“Do you know why they’re protesting?!” yells a business man in a perfectly ironed suit. His screaming is just barely audible over the chanting and yelling of the demonstrators and police.

“They are protesting CANSEC!” I explain.

“What’s CANSEC?” he asks, as I prepare for my now memorized rebuttal: “CANSEC is Canada’s largest arms fair. This is the tenth year of it taking place but because it was banned from all City of Ottawa property in 1991, it now takes place at the Ottawa Congress Centre, which is technically provincial property.”

“Arms fair?” comes the now predictable surprise, “There’s an arms fair taking place here? In Ottawa? In Canada?”

“Yes, Canadian corporations produce much of the ammunition, weaponry, and support technology for the U.S. military and the Canadian Forcesâe¦”

Before I can continue to explain the major procurement contracts outlined by Canadian Military Magazine âe” related to the war on Afghanistan, security for the 2010 Olympics, and Northwest Passage defence âe” an angry police officer shoves me.

Half a dozen riot cops appear out of nowhere. They line the streets of Ottawa’s business section. Protecting them is a line of well-equipped city police, and surrounding them on all sides are astonished looking business people. The Black Bloc is in on one side, the police on the other.

What has now become three days of actions and protests was sure to have made it clear to the nearly 7000 delegates attending this year’s CANSEC that they are not welcome. Before the official trade show even began, fire alarms were pulled forcing the attendees of the black-tie kickoff to rush outdoors while police searched the building.

Wednesday, April 9 began with a “March of the War Victims” through downtown Ottawa. While General Gene Renuart, Commander of NORAD, addressed the delegates at a luncheon, activists took a tour of the major headquarters of some of the corporations presenting at the fair.

The evening of April 9 delivered yet another disruption to a black-tie dinner whose purpose was “to optimize [the delegates’] interactions with current and potential contacts, clients and stakeholders,” according to the schedule.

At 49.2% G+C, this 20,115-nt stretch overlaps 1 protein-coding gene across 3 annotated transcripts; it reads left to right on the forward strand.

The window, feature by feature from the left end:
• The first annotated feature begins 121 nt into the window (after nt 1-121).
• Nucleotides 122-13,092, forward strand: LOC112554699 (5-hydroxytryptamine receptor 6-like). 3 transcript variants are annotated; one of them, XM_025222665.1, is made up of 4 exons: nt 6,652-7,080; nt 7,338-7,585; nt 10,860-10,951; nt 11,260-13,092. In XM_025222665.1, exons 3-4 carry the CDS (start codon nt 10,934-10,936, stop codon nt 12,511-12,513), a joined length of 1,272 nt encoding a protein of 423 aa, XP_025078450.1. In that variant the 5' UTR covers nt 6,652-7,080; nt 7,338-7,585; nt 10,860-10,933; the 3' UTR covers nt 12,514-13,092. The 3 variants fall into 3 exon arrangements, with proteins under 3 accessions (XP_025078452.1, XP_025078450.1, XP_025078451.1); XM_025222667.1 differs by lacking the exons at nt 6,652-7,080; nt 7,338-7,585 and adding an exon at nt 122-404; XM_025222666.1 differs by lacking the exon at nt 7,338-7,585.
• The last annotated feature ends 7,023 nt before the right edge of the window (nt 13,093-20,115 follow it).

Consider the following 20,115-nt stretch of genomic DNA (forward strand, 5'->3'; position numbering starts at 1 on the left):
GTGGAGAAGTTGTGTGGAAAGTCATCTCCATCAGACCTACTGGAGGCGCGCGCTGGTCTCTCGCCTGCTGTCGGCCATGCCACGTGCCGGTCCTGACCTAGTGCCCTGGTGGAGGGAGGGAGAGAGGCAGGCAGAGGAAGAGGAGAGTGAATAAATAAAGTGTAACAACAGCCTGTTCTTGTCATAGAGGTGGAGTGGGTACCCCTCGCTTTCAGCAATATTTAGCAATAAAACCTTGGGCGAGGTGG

No War/Paix, along with the PGA-Bloc Ottawa, using a portable audio system, delivered the sounds of war at volumes that could not have been ignored by attendees of the event. A banner dropped off the nearby National Arts Centre advocated shutting down the arms fair, but was quickly removed by police. Intermingled between recorded sounds of bombs exploding and machine guns firing were live hip-hop and slam poetry performances, and âe” oh yes, you guess it! âe” John Lennon’s “Give Peace a Chance” and “Imagine.”

The second day of events saw a different approach. As the Black Bloc took to the streets, the police presence became overwhelming: there were innumerable police cars, officers in riot gear carrying automatic rifles, and even the explosives unit.

Chanting “Shut down CANSEC, shut down the War Machine,” the militant march led to the Congress Centre, where a brief but failed attempt to penetrate the police barricades took place. The march then attempted to disrupt the address of William Cohen, CEO of the Cohen Group and former United States Secretary of Defence, at the adjacent Westin hotel. After an overwhelming police presence outnumbered the protesters roughly three to one, the march continued on its way.